Karl Böhm made the first complete stereo recording of Elektra in 1960 for Deutsche Grammophon and to this day, remains one of the sonically and artistically most exciting recordings of this work. Böhm knew Strauss personally (the booklet includes a delightful photo of the two of them relaxing together!) and conducted several premieres of the composer’s works. All the principals, led by Inge Borkh, are thrilling and incisive, and it is fitting that in this, the 150th anniversary of Strauss’s birth, this key recording be reissued.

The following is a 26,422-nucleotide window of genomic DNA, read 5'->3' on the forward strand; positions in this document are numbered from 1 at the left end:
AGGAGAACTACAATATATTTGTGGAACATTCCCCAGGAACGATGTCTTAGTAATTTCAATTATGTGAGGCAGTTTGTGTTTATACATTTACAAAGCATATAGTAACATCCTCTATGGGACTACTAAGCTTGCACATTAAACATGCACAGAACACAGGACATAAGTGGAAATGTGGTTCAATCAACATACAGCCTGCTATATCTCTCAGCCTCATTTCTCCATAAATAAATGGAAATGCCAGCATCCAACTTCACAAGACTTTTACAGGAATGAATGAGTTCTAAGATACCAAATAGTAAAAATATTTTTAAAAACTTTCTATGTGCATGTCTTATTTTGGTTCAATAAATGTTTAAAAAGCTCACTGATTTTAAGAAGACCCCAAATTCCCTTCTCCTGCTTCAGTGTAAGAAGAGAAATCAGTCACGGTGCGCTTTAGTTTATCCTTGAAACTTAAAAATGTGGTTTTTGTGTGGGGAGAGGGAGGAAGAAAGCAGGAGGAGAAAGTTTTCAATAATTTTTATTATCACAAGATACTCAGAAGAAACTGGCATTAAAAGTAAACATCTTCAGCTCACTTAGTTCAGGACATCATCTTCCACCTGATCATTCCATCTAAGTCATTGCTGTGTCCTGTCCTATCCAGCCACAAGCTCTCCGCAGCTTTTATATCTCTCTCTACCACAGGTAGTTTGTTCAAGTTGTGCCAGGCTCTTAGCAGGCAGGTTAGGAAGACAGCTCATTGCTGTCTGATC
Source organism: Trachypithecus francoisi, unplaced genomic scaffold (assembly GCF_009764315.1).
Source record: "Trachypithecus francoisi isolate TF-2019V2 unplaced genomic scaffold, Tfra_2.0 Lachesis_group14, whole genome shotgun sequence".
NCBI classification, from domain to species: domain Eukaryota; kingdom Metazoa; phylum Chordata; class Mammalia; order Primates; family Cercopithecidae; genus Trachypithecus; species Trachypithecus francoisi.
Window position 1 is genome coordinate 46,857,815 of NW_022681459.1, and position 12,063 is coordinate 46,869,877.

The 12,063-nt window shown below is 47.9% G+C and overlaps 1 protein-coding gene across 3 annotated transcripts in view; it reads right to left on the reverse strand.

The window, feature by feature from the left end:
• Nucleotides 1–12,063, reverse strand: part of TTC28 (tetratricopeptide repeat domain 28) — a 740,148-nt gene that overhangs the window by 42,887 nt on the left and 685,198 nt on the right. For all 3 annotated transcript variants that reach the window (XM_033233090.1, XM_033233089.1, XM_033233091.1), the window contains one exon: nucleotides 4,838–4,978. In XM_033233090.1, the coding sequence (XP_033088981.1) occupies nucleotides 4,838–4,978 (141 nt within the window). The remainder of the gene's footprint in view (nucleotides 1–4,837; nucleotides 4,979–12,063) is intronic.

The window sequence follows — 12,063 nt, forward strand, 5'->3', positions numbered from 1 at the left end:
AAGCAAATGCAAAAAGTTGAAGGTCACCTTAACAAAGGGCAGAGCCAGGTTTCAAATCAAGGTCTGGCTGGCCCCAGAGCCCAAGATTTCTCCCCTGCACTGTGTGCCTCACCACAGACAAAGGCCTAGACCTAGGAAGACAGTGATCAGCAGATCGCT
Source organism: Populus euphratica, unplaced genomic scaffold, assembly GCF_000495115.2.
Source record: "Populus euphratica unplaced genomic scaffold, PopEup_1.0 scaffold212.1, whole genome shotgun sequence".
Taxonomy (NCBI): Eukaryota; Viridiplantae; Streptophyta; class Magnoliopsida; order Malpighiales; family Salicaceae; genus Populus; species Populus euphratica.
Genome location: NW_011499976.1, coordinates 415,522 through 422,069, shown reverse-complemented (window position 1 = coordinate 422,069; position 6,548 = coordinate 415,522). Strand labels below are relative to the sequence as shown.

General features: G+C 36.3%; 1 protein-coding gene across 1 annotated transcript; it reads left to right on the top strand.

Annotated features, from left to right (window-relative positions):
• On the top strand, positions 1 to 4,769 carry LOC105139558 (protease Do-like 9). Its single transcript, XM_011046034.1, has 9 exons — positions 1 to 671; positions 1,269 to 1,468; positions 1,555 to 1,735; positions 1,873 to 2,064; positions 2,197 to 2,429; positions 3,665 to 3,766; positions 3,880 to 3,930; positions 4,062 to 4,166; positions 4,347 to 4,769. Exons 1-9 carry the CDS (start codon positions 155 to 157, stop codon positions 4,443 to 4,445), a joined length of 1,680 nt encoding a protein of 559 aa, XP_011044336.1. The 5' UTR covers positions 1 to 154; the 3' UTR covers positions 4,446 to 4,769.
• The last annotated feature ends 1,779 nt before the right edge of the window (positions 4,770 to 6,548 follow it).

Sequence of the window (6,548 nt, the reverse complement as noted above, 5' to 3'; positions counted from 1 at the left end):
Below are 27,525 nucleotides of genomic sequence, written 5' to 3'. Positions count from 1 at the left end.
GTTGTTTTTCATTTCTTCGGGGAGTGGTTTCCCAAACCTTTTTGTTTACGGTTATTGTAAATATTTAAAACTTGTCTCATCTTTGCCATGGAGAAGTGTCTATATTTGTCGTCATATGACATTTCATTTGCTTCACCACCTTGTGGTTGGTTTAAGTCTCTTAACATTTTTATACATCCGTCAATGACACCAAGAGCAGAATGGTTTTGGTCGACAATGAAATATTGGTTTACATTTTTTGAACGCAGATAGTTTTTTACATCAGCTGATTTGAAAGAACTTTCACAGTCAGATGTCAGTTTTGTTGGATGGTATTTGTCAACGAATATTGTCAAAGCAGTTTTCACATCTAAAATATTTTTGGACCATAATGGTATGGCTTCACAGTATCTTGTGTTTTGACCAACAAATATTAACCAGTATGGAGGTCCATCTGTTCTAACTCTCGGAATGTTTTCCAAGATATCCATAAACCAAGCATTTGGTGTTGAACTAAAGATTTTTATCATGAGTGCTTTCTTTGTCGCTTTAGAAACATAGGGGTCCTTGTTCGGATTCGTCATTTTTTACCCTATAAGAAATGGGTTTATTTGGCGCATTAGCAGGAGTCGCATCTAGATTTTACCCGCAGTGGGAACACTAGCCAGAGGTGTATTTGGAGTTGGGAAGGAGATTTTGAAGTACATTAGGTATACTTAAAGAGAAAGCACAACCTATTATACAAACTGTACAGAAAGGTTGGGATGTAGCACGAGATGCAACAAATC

“It is a joy to hear [Inge Borkh’s] high notes, loud or soft, taken so securely and so dead centre. She makes such things as the end of the Agamemnon monologue, the trying passage at the end of her scene with Klytemnestra, and her part in the final duet, absolutely thrilling … grand, true and beautiful singing allied to a fine conception of the great role […] Jean Madeira’s dark, rich toned voice is natural for the part of Klytemnestra […] it goes without saying that Fischer-Dieskau makes a living person of Orestes […] Fritz Uhl gives an excellent portrayal of the ill-fated Aegisthus […] Karl Böhm commands the greatest admiration … the huge orchestra plays superbly […] As for the recording, it is so good and spacious that one rarely adverts to it” - “Borkh makes Elektra womanly from the start, Jean Madeira enunciates the second part of the Klytemnestra scene with a quasi-improvisatory clarity, the orchestra's parallel triads slither and shriek, and there is Dietrich Fischer-Dieskau: solemn, fearful, with an almost dismissive inflection” Gramophone Classical Music Guide